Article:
8. 8. Frequency and phase synchronisation 8 3G 4G1 5G CSG NTU NTU 21C PE 21C PE Mobile core networks2 21C IP/MPLS network (P routers not illustrated) Openreach Point to point DWDM solution (OSA-FC) n x λ (can bypass CSG & NTU) 1 - 2G is supported on the same base station as 4G (SRAN/Multi-RAT) 2 - Includes BSC for 2G, RNC for 3G and IP Sec GW for 2G, 4G and 5G Resilient PRTC sync source E-Band D W D M D W D M Passive optical filters E-band millimetre wave radio system
  9. 9. The introduction of E-band radio systems • Target architecture is a single E-band radio hop between a hub site and sub- tended site (child site) • Radio link to be planned to 99.99% atmospheric availability • 1+0 and 2+0 configurations are allowed, based on deployment scenario • Link can provide 6Gbps at up to 1.5km with 500 MHz channels and 256 QAM in 2+0 XPIC configuration • Recent regulatory changes offer opportunities for wider RF channels 9 E-band Frequency plan - source: Ofcom
  10. 10. The introduction of E-band radio systems • E-band radio will take power from indoor mounted DC power source • Traffic feeds to/from all outdoor E-band radio units will be via ng-CSG (10GE support) • Radio unit will support PTP boundary clock for supply of phase sync to gNB slave clock • Channel plan to be coordinated with network sharing partner to enable both operators to deploy on shared sites with unilateral but parallel links (if required) • Maximum of 3 sites to be supported from a fibre hub site in star topology (scale hub capacity accordingly with 2nd 10GE) • Two link chain topology to be supported as an exception, to be avoided wherever possible (scale hub capacity accordingly) 10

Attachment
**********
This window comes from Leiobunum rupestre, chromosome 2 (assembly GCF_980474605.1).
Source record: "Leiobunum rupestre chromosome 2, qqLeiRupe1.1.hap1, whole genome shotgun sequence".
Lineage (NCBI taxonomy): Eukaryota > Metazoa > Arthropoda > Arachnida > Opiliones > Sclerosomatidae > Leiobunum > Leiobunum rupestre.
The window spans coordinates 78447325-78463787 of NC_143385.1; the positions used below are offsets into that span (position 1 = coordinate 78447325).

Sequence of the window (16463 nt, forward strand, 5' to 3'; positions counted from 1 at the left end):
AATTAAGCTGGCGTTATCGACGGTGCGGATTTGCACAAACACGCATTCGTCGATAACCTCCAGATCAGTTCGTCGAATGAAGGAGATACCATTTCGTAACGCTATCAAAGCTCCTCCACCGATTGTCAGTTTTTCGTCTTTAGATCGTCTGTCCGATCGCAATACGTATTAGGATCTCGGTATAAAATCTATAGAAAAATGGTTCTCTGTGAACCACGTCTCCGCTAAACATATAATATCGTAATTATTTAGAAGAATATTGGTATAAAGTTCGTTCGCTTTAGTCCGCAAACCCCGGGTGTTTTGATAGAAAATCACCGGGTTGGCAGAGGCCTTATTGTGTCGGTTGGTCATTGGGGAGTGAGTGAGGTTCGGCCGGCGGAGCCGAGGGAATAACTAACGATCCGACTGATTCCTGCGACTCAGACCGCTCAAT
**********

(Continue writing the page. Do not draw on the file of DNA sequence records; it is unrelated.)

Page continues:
11. 11. E-band millimetre wave radio topology 11 Child site Hub site Child site Child site Hub site Child site Hub site Child site Child site Child site Child site Hub site Chain of 2 E-band radio links in any of the agreed topologies to be approved only as an exception, when no other connectivity options are possible Scale hub capacity to 2 x 10GE* Scale hub capacity to 2 x 10GE* *not required from day 1, monitor traffic and upgrade accordingly
  12. 12. Future requirements for traditional microwave radio bands • A significant uplift in deployable capacity is required • Wider RF channels, higher order modulations schemes and larger antennas are options however none of these come without challenges - technical and financial • Dual-band concepts such as aggregating an E-band radio with a traditional microwave band is an option we are studying however this presents some user experience issues during E-band fade… • Inter and intra-band carrier aggregation within traditional microwave radio bands is of interest - target 2 to 5Gbps • What’s the role of LoS MIMO and/or OAM? Other techniques? 12
  13. 13. So, what did we deliver during 2019? 13
  14. 14. 14 5G rollout during 2019 - 50 locations
  15. 15. Summary • Mobile backhaul is an essential component of any mobile network; KPIs are even more visible with 5G… • Innovation in optical access has enabled high capacity and affordable solutions for 10Gbps and beyond • Microwave and millimetre wave radio systems will continue to play an essential role in radio access network connectivity • Future connectivity requirements will include; backhaul (S1/N2/N3), midhaul (F1) and fronthaul interfaces (eCPRI/CPRI) • Support for frequency and phase synchronisation is essential on CSG, optical transmission and wireless backhaul solutions - network based sync provides enhanced availability and performance 15
  16. 16. © British Telecommunications plc